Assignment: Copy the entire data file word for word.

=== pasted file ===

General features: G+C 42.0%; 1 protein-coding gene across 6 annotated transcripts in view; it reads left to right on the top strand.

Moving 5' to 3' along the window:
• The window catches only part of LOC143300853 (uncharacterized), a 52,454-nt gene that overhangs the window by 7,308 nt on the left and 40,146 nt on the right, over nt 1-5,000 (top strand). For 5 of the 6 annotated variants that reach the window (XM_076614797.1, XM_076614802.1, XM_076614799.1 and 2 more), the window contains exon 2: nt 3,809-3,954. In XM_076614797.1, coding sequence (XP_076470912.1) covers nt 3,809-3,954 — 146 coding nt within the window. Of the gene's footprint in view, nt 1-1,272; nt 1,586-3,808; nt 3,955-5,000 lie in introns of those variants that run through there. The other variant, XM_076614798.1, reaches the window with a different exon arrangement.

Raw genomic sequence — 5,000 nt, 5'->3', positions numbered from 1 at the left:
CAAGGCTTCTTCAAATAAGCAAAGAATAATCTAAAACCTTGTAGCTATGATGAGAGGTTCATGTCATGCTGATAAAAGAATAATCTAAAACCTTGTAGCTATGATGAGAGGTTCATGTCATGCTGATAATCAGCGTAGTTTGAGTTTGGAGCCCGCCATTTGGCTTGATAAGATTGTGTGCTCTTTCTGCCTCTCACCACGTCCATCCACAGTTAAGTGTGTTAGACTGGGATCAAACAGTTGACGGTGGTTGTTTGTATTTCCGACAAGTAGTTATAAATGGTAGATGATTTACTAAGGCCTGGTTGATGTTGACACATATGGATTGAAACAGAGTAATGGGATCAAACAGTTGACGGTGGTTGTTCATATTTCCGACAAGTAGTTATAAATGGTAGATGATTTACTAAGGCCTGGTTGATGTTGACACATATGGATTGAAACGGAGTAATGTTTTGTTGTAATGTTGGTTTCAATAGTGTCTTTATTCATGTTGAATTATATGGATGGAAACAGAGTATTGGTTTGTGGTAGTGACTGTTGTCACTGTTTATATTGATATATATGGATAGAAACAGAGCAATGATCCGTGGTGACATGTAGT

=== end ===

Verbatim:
General features: G+C 42.0%; 1 protein-coding gene across 6 annotated transcripts in view; it reads left to right on the top strand.

Moving 5' to 3' along the window:
• The window catches only part of LOC143300853 (uncharacterized), a 52,454-nt gene that overhangs the window by 7,308 nt on the left and 40,146 nt on the right, over nt 1-5,000 (top strand). For 5 of the 6 annotated variants that reach the window (XM_076614797.1, XM_076614802.1, XM_076614799.1 and 2 more), the window contains exon 2: nt 3,809-3,954. In XM_076614797.1, coding sequence (XP_076470912.1) covers nt 3,809-3,954 — 146 coding nt within the window. Of the gene's footprint in view, nt 1-1,272; nt 1,586-3,808; nt 3,955-5,000 lie in introns of those variants that run through there. The other variant, XM_076614798.1, reaches the window with a different exon arrangement.

Raw genomic sequence — 5,000 nt, 5'->3', positions numbered from 1 at the left:
CAAGGCTTCTTCAAATAAGCAAAGAATAATCTAAAACCTTGTAGCTATGATGAGAGGTTCATGTCATGCTGATAAAAGAATAATCTAAAACCTTGTAGCTATGATGAGAGGTTCATGTCATGCTGATAATCAGCGTAGTTTGAGTTTGGAGCCCGCCATTTGGCTTGATAAGATTGTGTGCTCTTTCTGCCTCTCACCACGTCCATCCACAGTTAAGTGTGTTAGACTGGGATCAAACAGTTGACGGTGGTTGTTTGTATTTCCGACAAGTAGTTATAAATGGTAGATGATTTACTAAGGCCTGGTTGATGTTGACACATATGGATTGAAACAGAGTAATGGGATCAAACAGTTGACGGTGGTTGTTCATATTTCCGACAAGTAGTTATAAATGGTAGATGATTTACTAAGGCCTGGTTGATGTTGACACATATGGATTGAAACGGAGTAATGTTTTGTTGTAATGTTGGTTTCAATAGTGTCTTTATTCATGTTGAATTATATGGATGGAAACAGAGTATTGGTTTGTGGTAGTGACTGTTGTCACTGTTTATATTGATATATATGGATAGAAACAGAGCAATGATCCGTGGTGACATGTAGT